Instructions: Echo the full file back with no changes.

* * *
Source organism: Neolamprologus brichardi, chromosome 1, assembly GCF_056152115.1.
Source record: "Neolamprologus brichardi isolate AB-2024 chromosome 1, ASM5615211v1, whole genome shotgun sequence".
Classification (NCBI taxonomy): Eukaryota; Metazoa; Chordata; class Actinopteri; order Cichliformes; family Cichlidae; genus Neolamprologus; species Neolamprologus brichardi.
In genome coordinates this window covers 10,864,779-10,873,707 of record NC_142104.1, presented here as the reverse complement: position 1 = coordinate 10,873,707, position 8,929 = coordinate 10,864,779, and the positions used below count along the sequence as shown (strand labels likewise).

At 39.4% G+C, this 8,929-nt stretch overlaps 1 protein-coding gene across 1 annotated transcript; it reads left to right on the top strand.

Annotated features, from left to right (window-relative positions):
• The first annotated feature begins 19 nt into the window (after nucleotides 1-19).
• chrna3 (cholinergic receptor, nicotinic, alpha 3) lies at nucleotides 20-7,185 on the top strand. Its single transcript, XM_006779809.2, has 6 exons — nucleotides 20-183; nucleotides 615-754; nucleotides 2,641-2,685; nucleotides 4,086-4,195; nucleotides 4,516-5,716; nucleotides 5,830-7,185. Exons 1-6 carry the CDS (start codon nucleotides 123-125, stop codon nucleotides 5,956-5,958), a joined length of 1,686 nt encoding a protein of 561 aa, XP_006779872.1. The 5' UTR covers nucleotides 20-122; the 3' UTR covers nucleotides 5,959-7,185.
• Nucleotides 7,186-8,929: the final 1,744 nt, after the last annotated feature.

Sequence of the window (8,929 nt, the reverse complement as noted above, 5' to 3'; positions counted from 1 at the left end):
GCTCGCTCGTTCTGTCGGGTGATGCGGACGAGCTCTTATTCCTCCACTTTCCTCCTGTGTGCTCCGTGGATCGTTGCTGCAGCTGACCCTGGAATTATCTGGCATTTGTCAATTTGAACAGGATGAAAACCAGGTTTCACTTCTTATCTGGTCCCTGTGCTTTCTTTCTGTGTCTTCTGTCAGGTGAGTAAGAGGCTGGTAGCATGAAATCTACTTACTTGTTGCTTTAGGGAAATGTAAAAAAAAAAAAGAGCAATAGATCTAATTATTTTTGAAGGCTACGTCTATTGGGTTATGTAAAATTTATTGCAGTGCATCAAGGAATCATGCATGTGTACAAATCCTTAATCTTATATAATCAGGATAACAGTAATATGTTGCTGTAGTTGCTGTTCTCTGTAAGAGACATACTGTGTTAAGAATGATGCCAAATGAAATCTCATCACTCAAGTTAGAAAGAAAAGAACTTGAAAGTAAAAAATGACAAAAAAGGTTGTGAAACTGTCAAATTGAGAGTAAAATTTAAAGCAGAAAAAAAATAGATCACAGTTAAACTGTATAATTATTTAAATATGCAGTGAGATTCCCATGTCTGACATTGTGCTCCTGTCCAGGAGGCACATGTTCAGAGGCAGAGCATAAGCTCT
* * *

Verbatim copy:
Source organism: Neolamprologus brichardi, chromosome 1, assembly GCF_056152115.1.
Source record: "Neolamprologus brichardi isolate AB-2024 chromosome 1, ASM5615211v1, whole genome shotgun sequence".
Classification (NCBI taxonomy): Eukaryota; Metazoa; Chordata; class Actinopteri; order Cichliformes; family Cichlidae; genus Neolamprologus; species Neolamprologus brichardi.
In genome coordinates this window covers 10,864,779-10,873,707 of record NC_142104.1, presented here as the reverse complement: position 1 = coordinate 10,873,707, position 8,929 = coordinate 10,864,779, and the positions used below count along the sequence as shown (strand labels likewise).

At 39.4% G+C, this 8,929-nt stretch overlaps 1 protein-coding gene across 1 annotated transcript; it reads left to right on the top strand.

Annotated features, from left to right (window-relative positions):
• The first annotated feature begins 19 nt into the window (after nucleotides 1-19).
• chrna3 (cholinergic receptor, nicotinic, alpha 3) lies at nucleotides 20-7,185 on the top strand. Its single transcript, XM_006779809.2, has 6 exons — nucleotides 20-183; nucleotides 615-754; nucleotides 2,641-2,685; nucleotides 4,086-4,195; nucleotides 4,516-5,716; nucleotides 5,830-7,185. Exons 1-6 carry the CDS (start codon nucleotides 123-125, stop codon nucleotides 5,956-5,958), a joined length of 1,686 nt encoding a protein of 561 aa, XP_006779872.1. The 5' UTR covers nucleotides 20-122; the 3' UTR covers nucleotides 5,959-7,185.
• Nucleotides 7,186-8,929: the final 1,744 nt, after the last annotated feature.

Sequence of the window (8,929 nt, the reverse complement as noted above, 5' to 3'; positions counted from 1 at the left end):
GCTCGCTCGTTCTGTCGGGTGATGCGGACGAGCTCTTATTCCTCCACTTTCCTCCTGTGTGCTCCGTGGATCGTTGCTGCAGCTGACCCTGGAATTATCTGGCATTTGTCAATTTGAACAGGATGAAAACCAGGTTTCACTTCTTATCTGGTCCCTGTGCTTTCTTTCTGTGTCTTCTGTCAGGTGAGTAAGAGGCTGGTAGCATGAAATCTACTTACTTGTTGCTTTAGGGAAATGTAAAAAAAAAAAAGAGCAATAGATCTAATTATTTTTGAAGGCTACGTCTATTGGGTTATGTAAAATTTATTGCAGTGCATCAAGGAATCATGCATGTGTACAAATCCTTAATCTTATATAATCAGGATAACAGTAATATGTTGCTGTAGTTGCTGTTCTCTGTAAGAGACATACTGTGTTAAGAATGATGCCAAATGAAATCTCATCACTCAAGTTAGAAAGAAAAGAACTTGAAAGTAAAAAATGACAAAAAAGGTTGTGAAACTGTCAAATTGAGAGTAAAATTTAAAGCAGAAAAAAAATAGATCACAGTTAAACTGTATAATTATTTAAATATGCAGTGAGATTCCCATGTCTGACATTGTGCTCCTGTCCAGGAGGCACATGTTCAGAGGCAGAGCATAAGCTCT